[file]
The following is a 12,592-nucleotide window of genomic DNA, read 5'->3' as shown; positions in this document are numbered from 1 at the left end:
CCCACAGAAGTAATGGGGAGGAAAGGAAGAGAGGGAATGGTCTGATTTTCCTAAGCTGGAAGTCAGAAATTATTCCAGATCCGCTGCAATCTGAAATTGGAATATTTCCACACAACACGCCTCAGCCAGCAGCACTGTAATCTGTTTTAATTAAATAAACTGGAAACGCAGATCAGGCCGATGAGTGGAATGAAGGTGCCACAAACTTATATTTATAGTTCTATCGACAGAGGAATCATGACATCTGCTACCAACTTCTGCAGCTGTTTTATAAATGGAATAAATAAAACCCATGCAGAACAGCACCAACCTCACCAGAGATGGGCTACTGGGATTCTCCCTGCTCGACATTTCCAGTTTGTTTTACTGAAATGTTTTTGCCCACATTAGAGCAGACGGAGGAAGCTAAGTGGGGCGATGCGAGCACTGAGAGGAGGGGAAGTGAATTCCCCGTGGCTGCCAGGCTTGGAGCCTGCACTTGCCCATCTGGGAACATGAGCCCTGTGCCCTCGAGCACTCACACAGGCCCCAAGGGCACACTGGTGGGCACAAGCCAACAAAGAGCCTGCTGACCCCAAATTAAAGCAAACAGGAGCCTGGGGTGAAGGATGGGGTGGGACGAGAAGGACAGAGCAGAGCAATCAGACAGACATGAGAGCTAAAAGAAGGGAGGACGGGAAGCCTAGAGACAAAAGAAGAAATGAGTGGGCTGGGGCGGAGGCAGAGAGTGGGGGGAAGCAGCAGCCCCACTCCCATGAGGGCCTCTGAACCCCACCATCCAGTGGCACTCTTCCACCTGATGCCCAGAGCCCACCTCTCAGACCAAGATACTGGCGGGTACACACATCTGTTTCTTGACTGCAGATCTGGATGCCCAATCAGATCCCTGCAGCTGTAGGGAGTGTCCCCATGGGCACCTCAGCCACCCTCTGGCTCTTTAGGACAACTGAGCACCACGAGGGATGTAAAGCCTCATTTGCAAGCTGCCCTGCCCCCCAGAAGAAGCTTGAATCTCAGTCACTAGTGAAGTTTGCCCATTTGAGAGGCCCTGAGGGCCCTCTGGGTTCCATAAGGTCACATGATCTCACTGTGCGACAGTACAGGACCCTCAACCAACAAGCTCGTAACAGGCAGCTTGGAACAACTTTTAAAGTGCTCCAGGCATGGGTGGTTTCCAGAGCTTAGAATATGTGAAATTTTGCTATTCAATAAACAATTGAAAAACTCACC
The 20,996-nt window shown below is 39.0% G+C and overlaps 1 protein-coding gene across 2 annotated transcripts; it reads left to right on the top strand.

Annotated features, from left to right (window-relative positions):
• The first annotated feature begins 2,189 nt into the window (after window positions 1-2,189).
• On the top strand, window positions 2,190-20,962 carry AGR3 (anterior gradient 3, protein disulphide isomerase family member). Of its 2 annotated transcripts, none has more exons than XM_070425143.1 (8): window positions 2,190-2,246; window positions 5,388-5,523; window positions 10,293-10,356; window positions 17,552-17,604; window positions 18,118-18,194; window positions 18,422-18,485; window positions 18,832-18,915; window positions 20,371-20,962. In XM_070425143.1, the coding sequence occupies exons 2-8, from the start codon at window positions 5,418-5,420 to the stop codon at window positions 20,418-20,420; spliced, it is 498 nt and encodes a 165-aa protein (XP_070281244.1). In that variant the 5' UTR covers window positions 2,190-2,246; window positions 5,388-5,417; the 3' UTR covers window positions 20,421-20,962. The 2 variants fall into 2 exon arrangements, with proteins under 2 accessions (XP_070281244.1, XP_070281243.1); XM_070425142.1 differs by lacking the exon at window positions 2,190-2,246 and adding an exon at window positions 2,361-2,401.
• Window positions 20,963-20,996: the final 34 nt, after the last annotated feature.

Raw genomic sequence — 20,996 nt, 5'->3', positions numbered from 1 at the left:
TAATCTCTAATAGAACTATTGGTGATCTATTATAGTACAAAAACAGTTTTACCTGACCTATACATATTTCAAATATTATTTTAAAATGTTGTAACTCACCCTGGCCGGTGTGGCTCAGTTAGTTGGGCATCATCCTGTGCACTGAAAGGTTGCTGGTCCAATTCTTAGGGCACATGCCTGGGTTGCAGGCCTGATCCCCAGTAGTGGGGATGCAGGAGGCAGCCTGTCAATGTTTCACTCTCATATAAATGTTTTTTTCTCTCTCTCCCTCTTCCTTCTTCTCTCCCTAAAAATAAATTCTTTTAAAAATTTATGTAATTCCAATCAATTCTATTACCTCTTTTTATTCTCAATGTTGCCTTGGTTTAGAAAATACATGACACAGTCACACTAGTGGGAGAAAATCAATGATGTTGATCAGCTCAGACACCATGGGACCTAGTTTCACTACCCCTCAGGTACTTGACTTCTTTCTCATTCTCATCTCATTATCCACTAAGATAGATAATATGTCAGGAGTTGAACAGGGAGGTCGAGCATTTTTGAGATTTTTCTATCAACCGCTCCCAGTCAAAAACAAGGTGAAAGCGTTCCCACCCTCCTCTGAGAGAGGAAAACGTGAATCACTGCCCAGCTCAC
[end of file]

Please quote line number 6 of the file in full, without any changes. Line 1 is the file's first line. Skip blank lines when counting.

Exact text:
• On the top strand, window positions 2,190-20,962 carry AGR3 (anterior gradient 3, protein disulphide isomerase family member). Of its 2 annotated transcripts, none has more exons than XM_070425143.1 (8): window positions 2,190-2,246; window positions 5,388-5,523; window positions 10,293-10,356; window positions 17,552-17,604; window positions 18,118-18,194; window positions 18,422-18,485; window positions 18,832-18,915; window positions 20,371-20,962. In XM_070425143.1, the coding sequence occupies exons 2-8, from the start codon at window positions 5,418-5,420 to the stop codon at window positions 20,418-20,420; spliced, it is 498 nt and encodes a 165-aa protein (XP_070281244.1). In that variant the 5' UTR covers window positions 2,190-2,246; window positions 5,388-5,417; the 3' UTR covers window positions 20,421-20,962. The 2 variants fall into 2 exon arrangements, with proteins under 2 accessions (XP_070281244.1, XP_070281243.1); XM_070425142.1 differs by lacking the exon at window positions 2,190-2,246 and adding an exon at window positions 2,361-2,401.